Following the Queen’s death on September 8th, London Fashion Week was set to be a sombre affair. Taking place in the period of mourning, social events, openings and all shows on September 19th (the queen’s funeral) were forced to cancel/reschedule. Others, including Burberry and Raf Simons, decided to voluntarily postpone while JW Anderson opted for a more intimate catwalk. Nevertheless, an abundance of creative talent was on display this LFW. 

Edward Crutchley

Inspired by ancient Greek mythology and the ever-changing sea, Crutchley draws on the concept of metamorphosis to deliver a collection that ranges from sequin thongs to audacious colour shifting lurex gowns. Set below the streets of London in a carpark just off Oxford Street, the show took on a contrasting soundtrack to its concrete backdrop. Gentle echoes from nature filled the space as models slowly strolled back and forth. Expanding on last season, Crutchley continues to explore queer glamour and unapologetic opulence. Most notably, a near naked male model clad with a jewel and sequin encrusted chest piece, thong and holographic platform sandals made by Roker (a constant in all looks in the collection). Crutchley’s multi-shade bodycon dresses seemed understated in comparison. Swathed in dropped stitched holes and flushes of colour, the dresses felt in keeping with the encapsulating sound of the ocean. The closing look had a couture feel. Defined by extravagance, the frill layered dress was chameleonic as it floated down the catwalk, perfectly rounding off a show titled “The Only Constant in Life is Change”.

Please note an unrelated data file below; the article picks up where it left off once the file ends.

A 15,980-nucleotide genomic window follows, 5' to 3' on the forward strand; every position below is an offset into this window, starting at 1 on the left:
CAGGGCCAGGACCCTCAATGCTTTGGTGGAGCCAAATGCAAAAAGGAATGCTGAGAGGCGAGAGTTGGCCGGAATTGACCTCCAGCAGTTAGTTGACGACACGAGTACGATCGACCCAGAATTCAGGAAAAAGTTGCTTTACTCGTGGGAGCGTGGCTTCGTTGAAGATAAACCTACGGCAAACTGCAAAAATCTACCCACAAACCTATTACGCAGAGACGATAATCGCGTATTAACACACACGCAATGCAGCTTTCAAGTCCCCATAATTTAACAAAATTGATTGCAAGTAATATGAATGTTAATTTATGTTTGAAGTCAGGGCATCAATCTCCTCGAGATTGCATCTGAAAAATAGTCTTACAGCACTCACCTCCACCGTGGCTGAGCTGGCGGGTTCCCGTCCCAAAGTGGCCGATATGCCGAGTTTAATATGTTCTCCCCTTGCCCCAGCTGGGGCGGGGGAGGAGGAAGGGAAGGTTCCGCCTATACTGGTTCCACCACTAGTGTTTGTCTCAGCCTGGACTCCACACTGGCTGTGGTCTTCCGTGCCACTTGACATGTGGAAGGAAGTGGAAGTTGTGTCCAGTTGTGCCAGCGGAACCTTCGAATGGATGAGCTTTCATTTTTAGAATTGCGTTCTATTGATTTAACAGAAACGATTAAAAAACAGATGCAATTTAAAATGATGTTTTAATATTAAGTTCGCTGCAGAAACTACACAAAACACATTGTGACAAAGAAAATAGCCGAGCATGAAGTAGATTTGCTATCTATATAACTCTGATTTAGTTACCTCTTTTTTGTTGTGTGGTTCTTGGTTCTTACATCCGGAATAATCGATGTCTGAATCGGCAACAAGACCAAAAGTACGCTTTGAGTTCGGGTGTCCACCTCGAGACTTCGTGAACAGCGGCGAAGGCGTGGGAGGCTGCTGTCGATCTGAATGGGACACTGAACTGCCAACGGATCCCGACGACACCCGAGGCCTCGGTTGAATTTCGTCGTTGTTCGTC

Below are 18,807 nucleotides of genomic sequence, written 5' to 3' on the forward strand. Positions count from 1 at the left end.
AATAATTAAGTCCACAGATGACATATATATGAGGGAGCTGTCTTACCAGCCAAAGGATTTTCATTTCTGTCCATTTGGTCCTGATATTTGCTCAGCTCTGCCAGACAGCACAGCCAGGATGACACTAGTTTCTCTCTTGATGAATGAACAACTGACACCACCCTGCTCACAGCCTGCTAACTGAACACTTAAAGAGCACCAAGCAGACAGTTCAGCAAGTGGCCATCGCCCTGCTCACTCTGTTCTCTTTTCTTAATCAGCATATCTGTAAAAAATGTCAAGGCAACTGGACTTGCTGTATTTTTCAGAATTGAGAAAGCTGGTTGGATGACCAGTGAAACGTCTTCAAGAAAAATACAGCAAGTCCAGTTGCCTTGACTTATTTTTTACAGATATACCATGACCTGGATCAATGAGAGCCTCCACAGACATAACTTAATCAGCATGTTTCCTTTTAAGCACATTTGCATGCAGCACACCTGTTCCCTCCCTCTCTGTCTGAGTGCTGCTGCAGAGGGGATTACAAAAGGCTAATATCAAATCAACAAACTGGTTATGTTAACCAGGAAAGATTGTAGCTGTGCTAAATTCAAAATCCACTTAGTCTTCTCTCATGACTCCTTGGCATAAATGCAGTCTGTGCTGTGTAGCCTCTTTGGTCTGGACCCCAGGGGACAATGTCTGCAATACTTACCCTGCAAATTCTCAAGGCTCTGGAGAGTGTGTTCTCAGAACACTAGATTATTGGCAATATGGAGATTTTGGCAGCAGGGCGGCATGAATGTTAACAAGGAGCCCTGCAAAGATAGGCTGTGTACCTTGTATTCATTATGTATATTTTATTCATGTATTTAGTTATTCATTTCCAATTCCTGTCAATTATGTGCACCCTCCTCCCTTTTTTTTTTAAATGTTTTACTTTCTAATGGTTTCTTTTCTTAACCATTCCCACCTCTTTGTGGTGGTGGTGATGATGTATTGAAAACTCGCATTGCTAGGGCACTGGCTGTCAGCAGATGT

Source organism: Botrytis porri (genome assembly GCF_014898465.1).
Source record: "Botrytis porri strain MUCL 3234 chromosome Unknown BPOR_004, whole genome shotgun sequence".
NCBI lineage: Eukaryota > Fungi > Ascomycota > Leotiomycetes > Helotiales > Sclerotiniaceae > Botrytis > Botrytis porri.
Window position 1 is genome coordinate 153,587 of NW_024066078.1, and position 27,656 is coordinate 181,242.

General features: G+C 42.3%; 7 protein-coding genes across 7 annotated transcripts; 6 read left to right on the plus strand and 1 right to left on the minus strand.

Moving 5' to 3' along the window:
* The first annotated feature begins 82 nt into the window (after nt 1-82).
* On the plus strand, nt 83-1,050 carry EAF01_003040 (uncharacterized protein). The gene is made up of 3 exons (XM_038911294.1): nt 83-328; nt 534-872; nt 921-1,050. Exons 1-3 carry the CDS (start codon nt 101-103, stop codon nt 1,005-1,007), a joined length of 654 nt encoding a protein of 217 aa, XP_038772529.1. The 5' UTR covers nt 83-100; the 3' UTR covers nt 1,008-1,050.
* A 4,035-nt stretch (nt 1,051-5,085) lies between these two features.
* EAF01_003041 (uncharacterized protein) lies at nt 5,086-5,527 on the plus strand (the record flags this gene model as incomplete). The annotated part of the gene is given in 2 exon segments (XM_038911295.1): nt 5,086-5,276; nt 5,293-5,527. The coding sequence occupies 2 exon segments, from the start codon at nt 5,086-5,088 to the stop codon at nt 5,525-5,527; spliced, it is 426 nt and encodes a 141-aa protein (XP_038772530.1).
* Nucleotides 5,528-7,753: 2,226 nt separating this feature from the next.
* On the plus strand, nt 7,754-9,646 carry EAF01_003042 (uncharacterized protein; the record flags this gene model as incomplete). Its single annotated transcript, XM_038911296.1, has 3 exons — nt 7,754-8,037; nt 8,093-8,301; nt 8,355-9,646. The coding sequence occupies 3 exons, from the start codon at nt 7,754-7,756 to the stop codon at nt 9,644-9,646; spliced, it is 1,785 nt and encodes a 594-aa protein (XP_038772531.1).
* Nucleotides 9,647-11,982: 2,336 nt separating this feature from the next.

Eudon Choi

After a last-minute change of venue, Eudon Choi pulled off a beautiful ode to the elegance of the French Riviera while showcasing the tailoring for which the label is renowned. The Korean-born designer produced a collection based largely on neutral tones with dashes of tangerine orange and blue, providing vibrant interludes. Light, lax dresses and tailored trousers moved as if in the summer breeze. Standout pieces included intricate lace ponchos (featured in both menswear and womenswear) and wide flowing trousers coupled with crop tops. Wearable, sophisticated and luxurious, Eudon Choi SS23 stood out while remaining understated. 

Chopova Lowena

Emma Chopova and Laura Lowena go back to their Bulgarian roots for their LFW debut. Taking inspiration from an annual rose festival/pageant in the village of Kazanlak, the pair didn’t shy away from the thorns that accompany the beauty of the flower. Heavy rock music set the tone for the models who marched determined and rebellious. The brand’s iconic checkered-pleated skirts were a big hit on and off the runway this season, with a notable presence on the streets of London throughout fashion week. Metal carabiner links bring the skirts to life, clinking as they sway in full flow from the large leather belt to which they are fastened. Styled both alone and draped over denim, the versatility and genderless nature of the skirt is refreshing. Childlike bright coloured graphics, detached sleeves and hardware details were in keeping with the brands distinct punk identity, while tinsel sweater vests and large boots nod to the pageantry on which the collection is based. 

David Koma